Water design on display at the Berkshire Botanical Garden


STOCKBRIDGE, MASS. >> Water playing in the air, water plants, installations, sculptures and a collection of bird baths will enlarge the Berkshire Botanical Garden this summer.

The garden has explored elements over the last several summers, said Brian Cruey, director of communications, and this year they have chosen one gardeners think about all the time.

Water garden designer Anthony Archer Wills, who has created more than 2,000 water features in Great Britain, France, Italy, Luxembourg, Switzerland, South America, Argentina and Turkey, as well as the U.S., has become involved — he designed the pond in the Berkshire Botanical Garden, Cruey said, with its ilies and water grasses along the edge, and now he may create a fountain to play in it.

The garden's buildings and grounds manager, William Cummings, is working on a jumping fountain.

While they show the impish and beautiful aspects of water, the garden also works with it. They have a water retention pond to collect and filter rain water, and water-tolerant plants live on the banks, Cruey said. They collect rain water from the greenhouses in rain barrells to use in watering, and they have a solar greenhouse with a slanted roof and a back wall lined with barrels of water. In the winter, sunlight will heat the water enough to keep the temperature above freezing inside the greenhouse, and some of their temperate plants face out the cold months there.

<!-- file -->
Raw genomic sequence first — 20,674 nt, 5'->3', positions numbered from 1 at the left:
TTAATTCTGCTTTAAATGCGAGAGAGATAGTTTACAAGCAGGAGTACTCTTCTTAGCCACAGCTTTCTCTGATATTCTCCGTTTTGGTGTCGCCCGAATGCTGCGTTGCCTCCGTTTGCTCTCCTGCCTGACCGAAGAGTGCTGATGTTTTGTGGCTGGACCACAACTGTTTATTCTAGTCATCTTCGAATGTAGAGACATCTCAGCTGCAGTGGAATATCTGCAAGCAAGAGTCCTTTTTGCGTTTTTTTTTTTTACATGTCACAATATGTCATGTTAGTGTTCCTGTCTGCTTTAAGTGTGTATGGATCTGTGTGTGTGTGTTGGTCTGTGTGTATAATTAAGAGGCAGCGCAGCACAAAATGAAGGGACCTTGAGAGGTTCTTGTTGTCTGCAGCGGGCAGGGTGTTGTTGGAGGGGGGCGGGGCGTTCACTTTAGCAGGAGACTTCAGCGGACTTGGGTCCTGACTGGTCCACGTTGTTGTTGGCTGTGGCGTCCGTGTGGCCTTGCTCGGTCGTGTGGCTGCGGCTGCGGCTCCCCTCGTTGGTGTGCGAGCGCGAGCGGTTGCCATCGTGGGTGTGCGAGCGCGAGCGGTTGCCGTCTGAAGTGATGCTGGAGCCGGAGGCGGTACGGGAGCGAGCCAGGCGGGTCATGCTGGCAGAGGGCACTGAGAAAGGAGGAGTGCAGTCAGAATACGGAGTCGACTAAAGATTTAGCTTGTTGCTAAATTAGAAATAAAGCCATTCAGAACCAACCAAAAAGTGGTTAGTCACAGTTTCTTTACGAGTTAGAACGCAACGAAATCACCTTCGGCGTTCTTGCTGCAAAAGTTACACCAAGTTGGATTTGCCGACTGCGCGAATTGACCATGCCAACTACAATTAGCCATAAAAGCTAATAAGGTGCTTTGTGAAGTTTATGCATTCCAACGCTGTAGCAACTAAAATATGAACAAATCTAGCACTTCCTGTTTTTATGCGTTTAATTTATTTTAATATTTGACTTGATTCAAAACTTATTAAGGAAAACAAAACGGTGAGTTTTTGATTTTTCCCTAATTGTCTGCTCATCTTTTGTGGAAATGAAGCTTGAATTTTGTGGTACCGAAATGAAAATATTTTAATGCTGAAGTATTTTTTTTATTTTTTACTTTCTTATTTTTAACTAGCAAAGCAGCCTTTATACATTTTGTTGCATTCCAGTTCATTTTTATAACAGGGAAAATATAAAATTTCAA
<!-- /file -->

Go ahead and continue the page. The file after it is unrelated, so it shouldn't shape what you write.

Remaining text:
Along with the ongoing exhibit, this summer the garden will also expand its art classes to have workshops (some short and some running over several weeks) in painting, drawing, sketching, watercolor, writing and cut paper.

The Garden Club of America will also host the garden's annual Grow Show in August in partnership with the Lenox Garden Club, he said. They will expand the classes — in flowers, vegetables, leaves, anything that grows — add new events in line with the water theme and bring back flower arrangements, which involve water in their own way.

They are also turning their gift shop largely into an information center, with some local and garden gifts but more exhibits and volunteers knowledgeable about gardening.

And visitors can always walk in the gardens, among the day lilies and herbs and young roses, and look for elements of past summer art shows — tree houses, a garden shed, a giant ceramic pot by Mark Hewitt with a sandy golden glaze ... not far from the edge of the pond.


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